CommunityFDL Main Blog

Getting Out the Democratic Vote–at the Birthplace of the Republican Party

I spent four hours doing GOTV in Jackson, Michigan yesterday. Like Battle Creek, Democratic voters in Jackson will support both Blue America-endorsed congressional candidate Mark Schauer and Barack Obama. Like Battle Creek, Jackson is a predominantly working class small city that has suffered economically under George Bush–though there were a lot more union folks out helping on GOTV and a lot of positive energy in the campaign office.

But doing GOTV in Jackson was an extra special treat for me. It is (arguably) the birthplace of the Republican party.

After finishing my walk sheets, I went to the site of the meeting at which, in 1854, a bunch of abolitionists put together a slate of voters and called themselves "republicans"–called "Under the Oaks." Here’s what the plaque at the site reads:

Under the Oaks

On July 6, 1854, a state convention of anti-slavery men was held in Jackson to found a new political party. Uncle Tom’s Cabin had been published two years earlier, causing increased resentment against slavery, and the Kansas-Nebraska act of 1854, threatened to make slave states out of previous free territories. Since the convention day was hot and the huge crowd could not be accommodated in the hall, the meeting adjourned to an oak grove on "Morgan’s Forty" on the outskirts of the town. Here a state-wide slate of candidates was selected, and the Republican party was born. Winning an overwhelming victory in 1854, the Republican party went on to dominate national politics throughout the nineteenth century.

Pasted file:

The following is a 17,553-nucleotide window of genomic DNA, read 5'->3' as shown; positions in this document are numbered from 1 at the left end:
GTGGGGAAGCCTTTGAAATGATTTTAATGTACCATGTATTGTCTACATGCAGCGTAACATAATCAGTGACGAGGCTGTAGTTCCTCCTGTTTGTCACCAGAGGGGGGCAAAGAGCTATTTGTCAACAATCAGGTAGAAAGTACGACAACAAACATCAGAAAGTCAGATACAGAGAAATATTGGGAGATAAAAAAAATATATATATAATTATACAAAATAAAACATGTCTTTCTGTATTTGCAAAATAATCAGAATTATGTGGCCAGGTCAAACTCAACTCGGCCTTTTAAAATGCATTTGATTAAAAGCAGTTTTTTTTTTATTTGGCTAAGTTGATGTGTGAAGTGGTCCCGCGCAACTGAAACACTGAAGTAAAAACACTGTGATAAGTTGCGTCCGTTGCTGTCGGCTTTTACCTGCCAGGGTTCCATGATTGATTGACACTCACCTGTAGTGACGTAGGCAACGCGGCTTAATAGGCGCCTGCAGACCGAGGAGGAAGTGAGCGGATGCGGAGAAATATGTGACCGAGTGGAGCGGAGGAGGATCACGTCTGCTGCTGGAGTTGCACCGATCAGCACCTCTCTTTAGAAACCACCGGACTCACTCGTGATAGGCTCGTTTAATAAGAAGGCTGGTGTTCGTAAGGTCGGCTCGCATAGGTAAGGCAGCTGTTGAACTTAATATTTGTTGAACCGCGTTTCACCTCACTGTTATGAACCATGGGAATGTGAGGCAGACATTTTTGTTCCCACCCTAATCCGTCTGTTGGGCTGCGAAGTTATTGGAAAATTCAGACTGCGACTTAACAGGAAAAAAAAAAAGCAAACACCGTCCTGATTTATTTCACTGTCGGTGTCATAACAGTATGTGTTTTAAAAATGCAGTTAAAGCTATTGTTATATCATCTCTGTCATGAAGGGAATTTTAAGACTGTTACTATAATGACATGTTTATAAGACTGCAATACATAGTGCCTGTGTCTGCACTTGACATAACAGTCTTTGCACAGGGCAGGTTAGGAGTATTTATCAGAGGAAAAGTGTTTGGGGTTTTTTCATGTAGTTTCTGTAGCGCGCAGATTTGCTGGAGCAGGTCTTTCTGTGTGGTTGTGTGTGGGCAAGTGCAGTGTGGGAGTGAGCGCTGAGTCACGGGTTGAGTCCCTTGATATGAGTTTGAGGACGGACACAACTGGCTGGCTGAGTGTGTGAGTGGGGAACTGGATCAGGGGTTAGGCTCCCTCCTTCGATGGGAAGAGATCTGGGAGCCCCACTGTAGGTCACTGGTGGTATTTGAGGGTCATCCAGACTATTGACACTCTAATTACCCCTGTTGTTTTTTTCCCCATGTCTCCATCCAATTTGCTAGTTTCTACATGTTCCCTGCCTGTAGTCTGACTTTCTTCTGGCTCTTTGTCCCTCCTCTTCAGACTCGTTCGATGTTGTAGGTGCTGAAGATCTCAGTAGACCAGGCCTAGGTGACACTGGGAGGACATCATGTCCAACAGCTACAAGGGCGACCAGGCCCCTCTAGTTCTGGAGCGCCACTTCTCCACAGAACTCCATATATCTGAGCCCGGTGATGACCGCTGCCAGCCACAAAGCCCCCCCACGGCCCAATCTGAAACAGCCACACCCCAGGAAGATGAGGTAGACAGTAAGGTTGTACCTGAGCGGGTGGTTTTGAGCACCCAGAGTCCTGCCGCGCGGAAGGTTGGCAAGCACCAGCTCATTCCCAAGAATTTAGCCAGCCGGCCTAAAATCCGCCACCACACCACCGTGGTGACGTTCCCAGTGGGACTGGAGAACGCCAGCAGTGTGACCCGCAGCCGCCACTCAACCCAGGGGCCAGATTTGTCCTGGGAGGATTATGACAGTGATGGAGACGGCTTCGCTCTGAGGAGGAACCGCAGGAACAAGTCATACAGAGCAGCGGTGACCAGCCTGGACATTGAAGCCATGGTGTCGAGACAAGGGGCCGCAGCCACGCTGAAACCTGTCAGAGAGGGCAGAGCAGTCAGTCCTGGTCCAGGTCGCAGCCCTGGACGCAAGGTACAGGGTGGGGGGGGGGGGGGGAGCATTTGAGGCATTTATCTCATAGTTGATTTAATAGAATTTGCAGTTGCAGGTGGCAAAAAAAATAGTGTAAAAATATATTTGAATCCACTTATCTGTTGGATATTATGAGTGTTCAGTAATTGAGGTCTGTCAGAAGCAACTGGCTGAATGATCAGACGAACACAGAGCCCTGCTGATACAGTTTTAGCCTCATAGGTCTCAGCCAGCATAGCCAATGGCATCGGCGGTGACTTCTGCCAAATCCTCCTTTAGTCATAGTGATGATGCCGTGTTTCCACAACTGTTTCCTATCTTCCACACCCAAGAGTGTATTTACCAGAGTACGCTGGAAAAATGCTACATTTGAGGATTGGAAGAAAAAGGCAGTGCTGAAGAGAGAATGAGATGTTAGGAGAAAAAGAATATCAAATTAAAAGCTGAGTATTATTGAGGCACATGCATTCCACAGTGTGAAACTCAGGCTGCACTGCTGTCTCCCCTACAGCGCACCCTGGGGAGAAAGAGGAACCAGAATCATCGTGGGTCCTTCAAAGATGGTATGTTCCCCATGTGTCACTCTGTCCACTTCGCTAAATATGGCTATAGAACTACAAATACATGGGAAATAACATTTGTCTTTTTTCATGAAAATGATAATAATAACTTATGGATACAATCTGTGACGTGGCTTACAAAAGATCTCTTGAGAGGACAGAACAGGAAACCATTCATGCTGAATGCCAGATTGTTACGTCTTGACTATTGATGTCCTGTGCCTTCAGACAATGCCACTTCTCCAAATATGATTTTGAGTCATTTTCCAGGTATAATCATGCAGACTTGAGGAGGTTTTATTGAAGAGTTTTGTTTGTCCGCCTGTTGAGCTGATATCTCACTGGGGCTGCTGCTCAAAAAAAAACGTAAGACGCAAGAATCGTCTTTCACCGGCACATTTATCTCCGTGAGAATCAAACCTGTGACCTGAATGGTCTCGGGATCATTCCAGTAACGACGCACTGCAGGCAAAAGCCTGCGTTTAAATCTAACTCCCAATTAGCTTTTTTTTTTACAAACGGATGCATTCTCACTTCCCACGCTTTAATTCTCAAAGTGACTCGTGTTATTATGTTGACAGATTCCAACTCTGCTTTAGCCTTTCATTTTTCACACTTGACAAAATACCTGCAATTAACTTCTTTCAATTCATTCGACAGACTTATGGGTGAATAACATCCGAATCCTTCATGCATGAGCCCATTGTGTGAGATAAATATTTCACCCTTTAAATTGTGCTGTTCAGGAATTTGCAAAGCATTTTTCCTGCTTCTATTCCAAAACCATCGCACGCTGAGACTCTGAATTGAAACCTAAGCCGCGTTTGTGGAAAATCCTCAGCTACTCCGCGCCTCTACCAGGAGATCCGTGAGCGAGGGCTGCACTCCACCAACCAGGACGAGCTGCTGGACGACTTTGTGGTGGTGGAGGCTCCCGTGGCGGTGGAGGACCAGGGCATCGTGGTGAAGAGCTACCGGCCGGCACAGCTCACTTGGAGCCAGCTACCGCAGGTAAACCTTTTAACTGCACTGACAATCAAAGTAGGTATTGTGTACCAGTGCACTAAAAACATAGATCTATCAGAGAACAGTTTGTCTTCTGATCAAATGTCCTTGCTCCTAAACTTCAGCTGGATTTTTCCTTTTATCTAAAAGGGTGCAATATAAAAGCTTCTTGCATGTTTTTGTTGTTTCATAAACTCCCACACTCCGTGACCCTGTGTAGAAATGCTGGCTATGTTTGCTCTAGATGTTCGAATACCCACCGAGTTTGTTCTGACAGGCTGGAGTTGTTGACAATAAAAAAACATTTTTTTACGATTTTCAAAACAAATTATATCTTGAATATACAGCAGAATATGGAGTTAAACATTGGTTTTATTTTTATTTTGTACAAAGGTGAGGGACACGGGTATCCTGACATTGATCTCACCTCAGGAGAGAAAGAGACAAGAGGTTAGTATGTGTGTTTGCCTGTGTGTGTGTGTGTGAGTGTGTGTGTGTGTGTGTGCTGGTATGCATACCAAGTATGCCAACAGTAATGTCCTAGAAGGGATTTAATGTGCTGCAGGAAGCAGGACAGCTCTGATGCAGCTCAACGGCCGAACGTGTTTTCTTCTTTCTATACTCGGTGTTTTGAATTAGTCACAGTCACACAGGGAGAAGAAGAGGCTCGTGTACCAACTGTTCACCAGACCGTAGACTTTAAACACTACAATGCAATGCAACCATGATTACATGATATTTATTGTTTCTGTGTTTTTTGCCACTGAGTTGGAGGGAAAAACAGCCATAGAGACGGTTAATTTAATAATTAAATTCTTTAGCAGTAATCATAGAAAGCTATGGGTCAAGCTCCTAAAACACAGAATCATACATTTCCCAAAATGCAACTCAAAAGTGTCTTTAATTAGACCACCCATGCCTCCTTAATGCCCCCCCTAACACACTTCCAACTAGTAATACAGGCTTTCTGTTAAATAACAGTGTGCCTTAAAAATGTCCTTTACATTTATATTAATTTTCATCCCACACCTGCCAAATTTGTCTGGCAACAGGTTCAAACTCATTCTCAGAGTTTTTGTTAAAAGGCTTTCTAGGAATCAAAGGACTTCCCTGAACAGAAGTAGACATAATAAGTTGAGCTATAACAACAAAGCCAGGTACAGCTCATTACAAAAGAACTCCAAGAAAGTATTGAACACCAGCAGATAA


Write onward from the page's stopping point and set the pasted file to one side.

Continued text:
Funny–the historian who wrote the plaque didn’t have much to say about the Republican party’s legacy in the twentieth century (the park was founded in 1987, so the historian can be forgiven for his or her silence about what the Republican party has become in the twenty-first century!). As today’s Republican Party dumps millions into ads that use race to divide the country I couldn’t help but see the irony. Now, as their party desperately attempts to stave off a historic rebuke, race seems to be all it has left. Only look what those race politics have become.

Which is why it was so cool to GOTV in Jackson. After all, if Obama wins on Tuesday, it’ll do so much to fulfill the legacy of the Republican party that gathered in Jackson in 1854.  May the Midwest once again lead the country away from its terrible legacy of slavery and racism.

Previous post

Why Sarah Palin Terrifies Me

Next post

Action alert: final preparations



Marcy Wheeler aka Emptywheel is an American journalist whose reporting specializes in security and civil liberties.